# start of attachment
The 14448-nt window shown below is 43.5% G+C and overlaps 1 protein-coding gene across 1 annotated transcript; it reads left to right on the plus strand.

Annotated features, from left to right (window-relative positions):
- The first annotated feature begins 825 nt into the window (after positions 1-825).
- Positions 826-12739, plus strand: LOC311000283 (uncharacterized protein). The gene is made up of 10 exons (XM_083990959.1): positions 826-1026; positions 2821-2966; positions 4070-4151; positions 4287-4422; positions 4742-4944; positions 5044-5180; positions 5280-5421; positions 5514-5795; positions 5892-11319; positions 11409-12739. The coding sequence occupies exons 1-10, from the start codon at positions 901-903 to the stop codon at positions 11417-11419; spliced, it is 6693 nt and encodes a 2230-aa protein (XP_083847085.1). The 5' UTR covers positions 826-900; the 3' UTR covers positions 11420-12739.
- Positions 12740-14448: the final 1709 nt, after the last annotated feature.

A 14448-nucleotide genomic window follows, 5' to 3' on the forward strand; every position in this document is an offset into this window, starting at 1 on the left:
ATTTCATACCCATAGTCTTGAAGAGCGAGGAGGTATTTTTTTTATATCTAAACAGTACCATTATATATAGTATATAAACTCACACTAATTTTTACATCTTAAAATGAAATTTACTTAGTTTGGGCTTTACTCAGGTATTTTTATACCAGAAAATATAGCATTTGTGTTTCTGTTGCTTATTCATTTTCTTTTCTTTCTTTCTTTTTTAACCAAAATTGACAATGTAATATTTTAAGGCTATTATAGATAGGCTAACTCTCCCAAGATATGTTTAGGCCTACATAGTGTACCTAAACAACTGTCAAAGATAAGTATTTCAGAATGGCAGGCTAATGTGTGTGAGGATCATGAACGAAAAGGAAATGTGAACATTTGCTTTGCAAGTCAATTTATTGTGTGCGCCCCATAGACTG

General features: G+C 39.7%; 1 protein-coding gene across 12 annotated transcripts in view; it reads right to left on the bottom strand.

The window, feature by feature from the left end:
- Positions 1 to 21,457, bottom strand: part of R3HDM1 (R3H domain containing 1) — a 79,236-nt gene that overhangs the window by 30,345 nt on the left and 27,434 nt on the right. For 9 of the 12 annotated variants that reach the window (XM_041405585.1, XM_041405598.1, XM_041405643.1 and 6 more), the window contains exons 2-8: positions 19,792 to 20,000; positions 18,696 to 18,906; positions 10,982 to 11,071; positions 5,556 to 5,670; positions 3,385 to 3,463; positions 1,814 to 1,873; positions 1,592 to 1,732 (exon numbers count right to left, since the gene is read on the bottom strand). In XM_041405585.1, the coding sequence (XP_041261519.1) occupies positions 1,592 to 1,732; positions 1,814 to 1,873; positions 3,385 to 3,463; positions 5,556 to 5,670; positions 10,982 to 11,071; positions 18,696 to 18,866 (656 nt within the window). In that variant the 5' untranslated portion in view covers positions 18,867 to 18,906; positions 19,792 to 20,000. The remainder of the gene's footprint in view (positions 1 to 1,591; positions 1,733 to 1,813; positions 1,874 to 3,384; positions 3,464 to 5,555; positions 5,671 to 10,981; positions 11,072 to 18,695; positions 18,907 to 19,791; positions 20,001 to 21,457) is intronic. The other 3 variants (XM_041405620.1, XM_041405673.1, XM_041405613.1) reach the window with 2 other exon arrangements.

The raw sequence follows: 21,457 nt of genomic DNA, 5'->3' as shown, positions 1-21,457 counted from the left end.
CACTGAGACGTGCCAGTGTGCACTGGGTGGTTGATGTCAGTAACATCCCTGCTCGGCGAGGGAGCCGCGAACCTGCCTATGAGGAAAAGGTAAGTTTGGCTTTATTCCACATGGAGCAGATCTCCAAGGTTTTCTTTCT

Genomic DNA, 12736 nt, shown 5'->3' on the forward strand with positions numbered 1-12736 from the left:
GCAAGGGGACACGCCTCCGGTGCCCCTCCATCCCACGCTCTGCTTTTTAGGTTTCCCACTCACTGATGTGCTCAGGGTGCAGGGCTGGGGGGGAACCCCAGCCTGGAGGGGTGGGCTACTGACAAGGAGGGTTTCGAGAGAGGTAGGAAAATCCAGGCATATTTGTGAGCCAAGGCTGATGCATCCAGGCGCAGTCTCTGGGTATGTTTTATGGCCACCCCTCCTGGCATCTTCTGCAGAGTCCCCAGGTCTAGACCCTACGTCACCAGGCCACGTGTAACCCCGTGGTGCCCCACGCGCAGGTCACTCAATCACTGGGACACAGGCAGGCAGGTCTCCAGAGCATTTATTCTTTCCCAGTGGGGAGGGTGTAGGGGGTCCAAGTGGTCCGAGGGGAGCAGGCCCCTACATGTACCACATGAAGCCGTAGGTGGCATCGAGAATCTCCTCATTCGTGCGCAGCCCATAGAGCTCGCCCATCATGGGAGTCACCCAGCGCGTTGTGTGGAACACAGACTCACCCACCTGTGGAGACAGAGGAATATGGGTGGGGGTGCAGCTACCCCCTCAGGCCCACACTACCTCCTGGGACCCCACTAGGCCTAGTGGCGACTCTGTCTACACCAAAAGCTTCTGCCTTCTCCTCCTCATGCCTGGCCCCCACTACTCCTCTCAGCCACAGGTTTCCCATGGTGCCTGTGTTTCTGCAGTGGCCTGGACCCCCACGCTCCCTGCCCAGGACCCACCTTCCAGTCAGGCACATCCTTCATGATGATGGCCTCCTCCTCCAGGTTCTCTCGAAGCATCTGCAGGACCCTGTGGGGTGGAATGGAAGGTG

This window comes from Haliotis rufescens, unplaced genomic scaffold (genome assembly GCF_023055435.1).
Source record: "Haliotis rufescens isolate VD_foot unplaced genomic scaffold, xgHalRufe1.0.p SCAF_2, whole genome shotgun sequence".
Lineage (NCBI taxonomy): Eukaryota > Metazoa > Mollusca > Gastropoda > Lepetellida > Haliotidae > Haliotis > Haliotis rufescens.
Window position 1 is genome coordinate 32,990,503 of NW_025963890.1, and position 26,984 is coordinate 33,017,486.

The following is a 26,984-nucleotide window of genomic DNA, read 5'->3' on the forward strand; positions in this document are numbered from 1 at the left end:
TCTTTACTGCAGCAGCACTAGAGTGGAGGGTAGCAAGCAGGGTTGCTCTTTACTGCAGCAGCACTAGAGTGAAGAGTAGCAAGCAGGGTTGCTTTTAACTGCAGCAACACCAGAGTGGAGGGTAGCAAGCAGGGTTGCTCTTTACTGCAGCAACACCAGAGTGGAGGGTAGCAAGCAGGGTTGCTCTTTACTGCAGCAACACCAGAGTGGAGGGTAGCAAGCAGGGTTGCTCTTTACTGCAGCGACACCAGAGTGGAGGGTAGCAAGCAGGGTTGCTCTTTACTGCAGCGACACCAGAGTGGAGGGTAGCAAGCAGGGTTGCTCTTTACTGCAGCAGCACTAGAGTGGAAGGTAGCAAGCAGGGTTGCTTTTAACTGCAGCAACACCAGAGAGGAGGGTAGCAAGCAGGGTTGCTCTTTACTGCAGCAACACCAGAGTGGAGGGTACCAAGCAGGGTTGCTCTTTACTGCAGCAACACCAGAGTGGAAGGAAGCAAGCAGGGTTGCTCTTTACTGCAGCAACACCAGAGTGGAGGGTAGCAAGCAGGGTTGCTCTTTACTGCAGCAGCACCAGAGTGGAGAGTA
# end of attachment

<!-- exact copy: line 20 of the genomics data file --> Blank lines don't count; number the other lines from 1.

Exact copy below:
TCTTTACTGCAGCAGCACTAGAGTGGAGGGTAGCAAGCAGGGTTGCTCTTTACTGCAGCAGCACTAGAGTGAAGAGTAGCAAGCAGGGTTGCTTTTAACTGCAGCAACACCAGAGTGGAGGGTAGCAAGCAGGGTTGCTCTTTACTGCAGCAACACCAGAGTGGAGGGTAGCAAGCAGGGTTGCTCTTTACTGCAGCAACACCAGAGTGGAGGGTAGCAAGCAGGGTTGCTCTTTACTGCAGCGACACCAGAGTGGAGGGTAGCAAGCAGGGTTGCTCTTTACTGCAGCGACACCAGAGTGGAGGGTAGCAAGCAGGGTTGCTCTTTACTGCAGCAGCACTAGAGTGGAAGGTAGCAAGCAGGGTTGCTTTTAACTGCAGCAACACCAGAGAGGAGGGTAGCAAGCAGGGTTGCTCTTTACTGCAGCAACACCAGAGTGGAGGGTACCAAGCAGGGTTGCTCTTTACTGCAGCAACACCAGAGTGGAAGGAAGCAAGCAGGGTTGCTCTTTACTGCAGCAACACCAGAGTGGAGGGTAGCAAGCAGGGTTGCTCTTTACTGCAGCAGCACCAGAGTGGAGAGTA